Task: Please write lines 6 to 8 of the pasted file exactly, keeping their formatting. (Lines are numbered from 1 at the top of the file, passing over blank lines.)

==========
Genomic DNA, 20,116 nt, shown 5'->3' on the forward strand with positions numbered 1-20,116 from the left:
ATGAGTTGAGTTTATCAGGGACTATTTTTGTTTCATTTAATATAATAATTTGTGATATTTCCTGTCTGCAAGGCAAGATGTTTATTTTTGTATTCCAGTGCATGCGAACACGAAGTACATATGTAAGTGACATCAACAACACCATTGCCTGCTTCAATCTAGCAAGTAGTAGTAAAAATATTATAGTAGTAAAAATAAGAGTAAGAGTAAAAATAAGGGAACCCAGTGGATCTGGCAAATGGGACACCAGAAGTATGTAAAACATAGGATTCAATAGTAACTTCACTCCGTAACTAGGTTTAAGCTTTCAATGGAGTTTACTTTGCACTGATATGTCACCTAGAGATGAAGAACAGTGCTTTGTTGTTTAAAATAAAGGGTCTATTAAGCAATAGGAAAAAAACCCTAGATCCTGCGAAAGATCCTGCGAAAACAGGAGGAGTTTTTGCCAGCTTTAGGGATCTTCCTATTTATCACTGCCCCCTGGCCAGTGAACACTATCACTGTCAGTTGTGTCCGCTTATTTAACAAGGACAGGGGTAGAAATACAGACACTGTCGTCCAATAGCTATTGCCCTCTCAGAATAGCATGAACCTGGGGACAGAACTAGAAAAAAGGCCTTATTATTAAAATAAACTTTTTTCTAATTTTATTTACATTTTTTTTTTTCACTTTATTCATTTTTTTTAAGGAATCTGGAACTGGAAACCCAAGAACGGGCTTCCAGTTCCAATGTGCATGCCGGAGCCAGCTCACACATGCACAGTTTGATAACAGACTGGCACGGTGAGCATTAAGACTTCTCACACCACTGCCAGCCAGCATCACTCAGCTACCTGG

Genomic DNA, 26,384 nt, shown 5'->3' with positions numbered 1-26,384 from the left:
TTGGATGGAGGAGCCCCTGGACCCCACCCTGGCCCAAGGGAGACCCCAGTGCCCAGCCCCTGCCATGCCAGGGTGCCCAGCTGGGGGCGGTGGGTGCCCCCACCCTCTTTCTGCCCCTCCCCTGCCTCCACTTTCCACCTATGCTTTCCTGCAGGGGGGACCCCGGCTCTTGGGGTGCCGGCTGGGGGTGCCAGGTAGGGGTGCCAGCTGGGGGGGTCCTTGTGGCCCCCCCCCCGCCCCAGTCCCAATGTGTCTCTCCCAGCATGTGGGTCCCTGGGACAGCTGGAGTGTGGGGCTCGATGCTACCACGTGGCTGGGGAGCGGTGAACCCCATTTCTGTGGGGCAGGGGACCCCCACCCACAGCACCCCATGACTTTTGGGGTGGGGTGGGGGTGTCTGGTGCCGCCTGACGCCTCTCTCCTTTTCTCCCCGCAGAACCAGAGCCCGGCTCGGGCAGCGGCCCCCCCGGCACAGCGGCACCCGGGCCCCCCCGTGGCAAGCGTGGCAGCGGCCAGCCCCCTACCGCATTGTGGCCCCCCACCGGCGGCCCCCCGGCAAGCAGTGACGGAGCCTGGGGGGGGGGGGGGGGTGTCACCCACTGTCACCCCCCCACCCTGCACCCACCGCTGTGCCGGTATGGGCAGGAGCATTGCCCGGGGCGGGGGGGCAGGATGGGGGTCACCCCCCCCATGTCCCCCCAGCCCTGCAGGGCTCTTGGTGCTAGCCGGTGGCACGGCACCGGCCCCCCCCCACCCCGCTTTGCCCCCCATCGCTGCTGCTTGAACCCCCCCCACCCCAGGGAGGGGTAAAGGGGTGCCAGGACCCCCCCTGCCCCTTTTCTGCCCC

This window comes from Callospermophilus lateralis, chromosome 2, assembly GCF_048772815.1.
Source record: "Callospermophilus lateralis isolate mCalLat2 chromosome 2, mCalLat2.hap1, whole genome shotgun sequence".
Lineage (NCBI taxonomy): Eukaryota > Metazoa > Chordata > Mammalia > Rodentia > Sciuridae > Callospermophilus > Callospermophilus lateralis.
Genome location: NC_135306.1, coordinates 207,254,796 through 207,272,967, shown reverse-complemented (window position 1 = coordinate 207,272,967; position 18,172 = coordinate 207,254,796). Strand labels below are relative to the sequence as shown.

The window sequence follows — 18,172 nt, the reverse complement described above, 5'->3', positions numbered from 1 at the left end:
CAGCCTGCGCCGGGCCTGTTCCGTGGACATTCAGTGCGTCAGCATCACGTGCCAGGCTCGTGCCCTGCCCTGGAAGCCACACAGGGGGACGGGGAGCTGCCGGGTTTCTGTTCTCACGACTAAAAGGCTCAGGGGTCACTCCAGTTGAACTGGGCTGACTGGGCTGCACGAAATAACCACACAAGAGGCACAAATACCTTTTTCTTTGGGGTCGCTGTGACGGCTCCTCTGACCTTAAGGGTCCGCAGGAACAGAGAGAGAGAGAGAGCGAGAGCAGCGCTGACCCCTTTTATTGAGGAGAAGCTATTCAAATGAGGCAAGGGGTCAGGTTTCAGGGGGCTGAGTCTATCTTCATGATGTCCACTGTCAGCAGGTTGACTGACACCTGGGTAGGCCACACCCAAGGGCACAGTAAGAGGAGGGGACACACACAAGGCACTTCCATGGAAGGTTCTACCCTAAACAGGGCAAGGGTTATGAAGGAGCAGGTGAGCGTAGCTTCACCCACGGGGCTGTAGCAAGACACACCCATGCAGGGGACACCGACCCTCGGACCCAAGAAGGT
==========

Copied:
Source record: "Callospermophilus lateralis isolate mCalLat2 chromosome 2, mCalLat2.hap1, whole genome shotgun sequence".
Lineage (NCBI taxonomy): Eukaryota > Metazoa > Chordata > Mammalia > Rodentia > Sciuridae > Callospermophilus > Callospermophilus lateralis.
Genome location: NC_135306.1, coordinates 207,254,796 through 207,272,967, shown reverse-complemented (window position 1 = coordinate 207,272,967; position 18,172 = coordinate 207,254,796). Strand labels below are relative to the sequence as shown.